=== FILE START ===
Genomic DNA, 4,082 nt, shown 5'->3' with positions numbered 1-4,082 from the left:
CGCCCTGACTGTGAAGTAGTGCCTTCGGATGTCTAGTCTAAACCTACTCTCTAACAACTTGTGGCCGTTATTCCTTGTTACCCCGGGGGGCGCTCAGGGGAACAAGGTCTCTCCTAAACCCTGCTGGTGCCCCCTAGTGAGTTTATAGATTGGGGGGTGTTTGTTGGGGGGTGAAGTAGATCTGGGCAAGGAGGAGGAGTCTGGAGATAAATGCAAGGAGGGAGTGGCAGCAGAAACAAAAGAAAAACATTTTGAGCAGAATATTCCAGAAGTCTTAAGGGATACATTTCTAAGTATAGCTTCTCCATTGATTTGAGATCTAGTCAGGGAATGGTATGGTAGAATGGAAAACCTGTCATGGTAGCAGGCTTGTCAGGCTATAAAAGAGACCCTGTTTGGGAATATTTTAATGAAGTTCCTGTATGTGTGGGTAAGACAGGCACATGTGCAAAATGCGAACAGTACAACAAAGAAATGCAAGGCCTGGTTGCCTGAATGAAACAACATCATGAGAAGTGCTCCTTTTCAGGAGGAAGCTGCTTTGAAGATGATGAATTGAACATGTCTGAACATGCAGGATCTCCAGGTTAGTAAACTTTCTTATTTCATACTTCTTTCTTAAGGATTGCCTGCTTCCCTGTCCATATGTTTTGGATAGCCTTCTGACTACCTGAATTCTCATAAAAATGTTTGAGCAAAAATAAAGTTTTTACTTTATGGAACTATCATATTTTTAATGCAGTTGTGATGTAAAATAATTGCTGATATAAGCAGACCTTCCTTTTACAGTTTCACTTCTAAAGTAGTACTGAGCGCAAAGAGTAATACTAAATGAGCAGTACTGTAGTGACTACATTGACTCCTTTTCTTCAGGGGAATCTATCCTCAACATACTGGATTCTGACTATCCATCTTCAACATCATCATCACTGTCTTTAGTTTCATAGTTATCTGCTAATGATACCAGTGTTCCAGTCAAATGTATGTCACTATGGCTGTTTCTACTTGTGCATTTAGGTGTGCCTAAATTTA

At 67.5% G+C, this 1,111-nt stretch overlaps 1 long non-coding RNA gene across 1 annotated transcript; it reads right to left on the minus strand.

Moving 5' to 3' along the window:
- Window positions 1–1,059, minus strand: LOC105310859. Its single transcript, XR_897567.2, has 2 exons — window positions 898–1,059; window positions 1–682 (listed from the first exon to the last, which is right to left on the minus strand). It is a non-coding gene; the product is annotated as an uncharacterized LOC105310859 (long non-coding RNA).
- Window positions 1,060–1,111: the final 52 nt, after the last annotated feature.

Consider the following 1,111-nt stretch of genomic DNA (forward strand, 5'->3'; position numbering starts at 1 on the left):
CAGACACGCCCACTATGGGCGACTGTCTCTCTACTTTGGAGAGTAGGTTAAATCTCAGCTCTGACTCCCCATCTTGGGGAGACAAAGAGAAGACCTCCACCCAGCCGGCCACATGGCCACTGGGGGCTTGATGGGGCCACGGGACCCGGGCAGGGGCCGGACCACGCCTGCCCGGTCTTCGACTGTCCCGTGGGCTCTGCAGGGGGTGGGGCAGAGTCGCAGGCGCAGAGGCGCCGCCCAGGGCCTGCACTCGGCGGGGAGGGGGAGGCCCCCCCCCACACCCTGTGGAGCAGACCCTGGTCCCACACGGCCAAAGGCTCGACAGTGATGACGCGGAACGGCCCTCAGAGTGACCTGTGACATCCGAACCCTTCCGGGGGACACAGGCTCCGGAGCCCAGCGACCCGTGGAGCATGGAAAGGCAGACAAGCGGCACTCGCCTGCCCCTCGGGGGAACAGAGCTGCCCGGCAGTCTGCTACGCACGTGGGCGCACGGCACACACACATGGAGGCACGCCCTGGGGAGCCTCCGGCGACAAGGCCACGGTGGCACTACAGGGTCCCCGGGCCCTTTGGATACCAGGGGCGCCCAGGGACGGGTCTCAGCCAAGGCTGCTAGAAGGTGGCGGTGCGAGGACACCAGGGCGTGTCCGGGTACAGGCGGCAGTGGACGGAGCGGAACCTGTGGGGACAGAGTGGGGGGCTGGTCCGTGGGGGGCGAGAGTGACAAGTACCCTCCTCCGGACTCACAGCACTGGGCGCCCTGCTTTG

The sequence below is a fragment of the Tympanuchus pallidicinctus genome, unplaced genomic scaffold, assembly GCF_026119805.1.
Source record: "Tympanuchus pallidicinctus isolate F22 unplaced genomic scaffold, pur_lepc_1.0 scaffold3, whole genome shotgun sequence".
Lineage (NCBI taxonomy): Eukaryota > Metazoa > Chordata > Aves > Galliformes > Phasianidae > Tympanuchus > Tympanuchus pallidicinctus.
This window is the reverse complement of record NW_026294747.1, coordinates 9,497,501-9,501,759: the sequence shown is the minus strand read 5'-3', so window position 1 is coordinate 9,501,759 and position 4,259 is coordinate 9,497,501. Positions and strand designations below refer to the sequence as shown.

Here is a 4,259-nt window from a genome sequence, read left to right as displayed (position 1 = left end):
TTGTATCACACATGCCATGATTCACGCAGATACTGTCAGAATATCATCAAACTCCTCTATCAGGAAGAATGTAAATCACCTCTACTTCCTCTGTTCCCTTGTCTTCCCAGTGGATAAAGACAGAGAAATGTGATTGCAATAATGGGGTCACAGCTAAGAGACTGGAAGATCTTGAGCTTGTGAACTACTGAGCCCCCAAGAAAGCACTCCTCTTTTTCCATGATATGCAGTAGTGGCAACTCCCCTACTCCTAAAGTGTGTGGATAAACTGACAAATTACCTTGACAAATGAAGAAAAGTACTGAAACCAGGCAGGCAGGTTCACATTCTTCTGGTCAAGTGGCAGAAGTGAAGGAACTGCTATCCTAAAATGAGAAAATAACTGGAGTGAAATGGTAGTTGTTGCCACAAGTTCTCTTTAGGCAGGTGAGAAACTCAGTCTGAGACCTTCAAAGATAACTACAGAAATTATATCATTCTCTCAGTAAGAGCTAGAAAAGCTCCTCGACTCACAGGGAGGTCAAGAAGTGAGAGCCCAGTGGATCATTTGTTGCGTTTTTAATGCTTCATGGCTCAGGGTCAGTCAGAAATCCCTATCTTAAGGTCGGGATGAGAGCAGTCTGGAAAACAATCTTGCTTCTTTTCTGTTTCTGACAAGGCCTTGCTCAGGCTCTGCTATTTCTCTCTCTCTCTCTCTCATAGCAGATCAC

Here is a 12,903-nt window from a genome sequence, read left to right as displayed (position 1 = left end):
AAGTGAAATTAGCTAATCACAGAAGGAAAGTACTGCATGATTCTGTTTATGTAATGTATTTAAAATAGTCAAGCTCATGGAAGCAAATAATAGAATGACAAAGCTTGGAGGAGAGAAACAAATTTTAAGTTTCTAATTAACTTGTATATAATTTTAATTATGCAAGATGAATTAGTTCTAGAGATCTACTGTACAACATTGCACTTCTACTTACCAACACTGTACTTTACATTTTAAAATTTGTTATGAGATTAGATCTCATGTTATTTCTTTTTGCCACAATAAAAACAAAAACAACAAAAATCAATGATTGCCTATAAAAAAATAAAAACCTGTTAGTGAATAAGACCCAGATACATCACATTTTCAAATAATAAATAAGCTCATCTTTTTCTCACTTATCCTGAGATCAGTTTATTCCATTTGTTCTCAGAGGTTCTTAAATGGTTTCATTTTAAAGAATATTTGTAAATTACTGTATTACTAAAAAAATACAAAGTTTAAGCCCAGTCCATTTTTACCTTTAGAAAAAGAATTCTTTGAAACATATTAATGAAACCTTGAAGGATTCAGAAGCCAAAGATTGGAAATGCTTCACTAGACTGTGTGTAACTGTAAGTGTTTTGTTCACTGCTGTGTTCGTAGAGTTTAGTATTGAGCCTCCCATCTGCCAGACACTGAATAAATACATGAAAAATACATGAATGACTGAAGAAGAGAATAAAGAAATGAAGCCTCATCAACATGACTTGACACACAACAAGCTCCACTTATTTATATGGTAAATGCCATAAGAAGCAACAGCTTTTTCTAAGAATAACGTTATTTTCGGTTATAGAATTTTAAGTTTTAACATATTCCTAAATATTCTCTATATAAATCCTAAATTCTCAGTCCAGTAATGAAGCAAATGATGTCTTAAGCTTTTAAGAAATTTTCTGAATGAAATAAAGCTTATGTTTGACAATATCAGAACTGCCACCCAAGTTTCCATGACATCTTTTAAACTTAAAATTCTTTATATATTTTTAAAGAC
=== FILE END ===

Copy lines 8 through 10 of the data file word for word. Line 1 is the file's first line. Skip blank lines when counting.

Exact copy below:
CAGACACGCCCACTATGGGCGACTGTCTCTCTACTTTGGAGAGTAGGTTAAATCTCAGCTCTGACTCCCCATCTTGGGGAGACAAAGAGAAGACCTCCACCCAGCCGGCCACATGGCCACTGGGGGCTTGATGGGGCCACGGGACCCGGGCAGGGGCCGGACCACGCCTGCCCGGTCTTCGACTGTCCCGTGGGCTCTGCAGGGGGTGGGGCAGAGTCGCAGGCGCAGAGGCGCCGCCCAGGGCCTGCACTCGGCGGGGAGGGGGAGGCCCCCCCCCACACCCTGTGGAGCAGACCCTGGTCCCACACGGCCAAAGGCTCGACAGTGATGACGCGGAACGGCCCTCAGAGTGACCTGTGACATCCGAACCCTTCCGGGGGACACAGGCTCCGGAGCCCAGCGACCCGTGGAGCATGGAAAGGCAGACAAGCGGCACTCGCCTGCCCCTCGGGGGAACAGAGCTGCCCGGCAGTCTGCTACGCACGTGGGCGCACGGCACACACACATGGAGGCACGCCCTGGGGAGCCTCCGGCGACAAGGCCACGGTGGCACTACAGGGTCCCCGGGCCCTTTGGATACCAGGGGCGCCCAGGGACGGGTCTCAGCCAAGGCTGCTAGAAGGTGGCGGTGCGAGGACACCAGGGCGTGTCCGGGTACAGGCGGCAGTGGACGGAGCGGAACCTGTGGGGACAGAGTGGGGGGCTGGTCCGTGGGGGGCGAGAGTGACAAGTACCCTCCTCCGGACTCACAGCACTGGGCGCCCTGCTTTG

The sequence below is a fragment of the Tympanuchus pallidicinctus genome, unplaced genomic scaffold, assembly GCF_026119805.1.
Source record: "Tympanuchus pallidicinctus isolate F22 unplaced genomic scaffold, pur_lepc_1.0 scaffold3, whole genome shotgun sequence".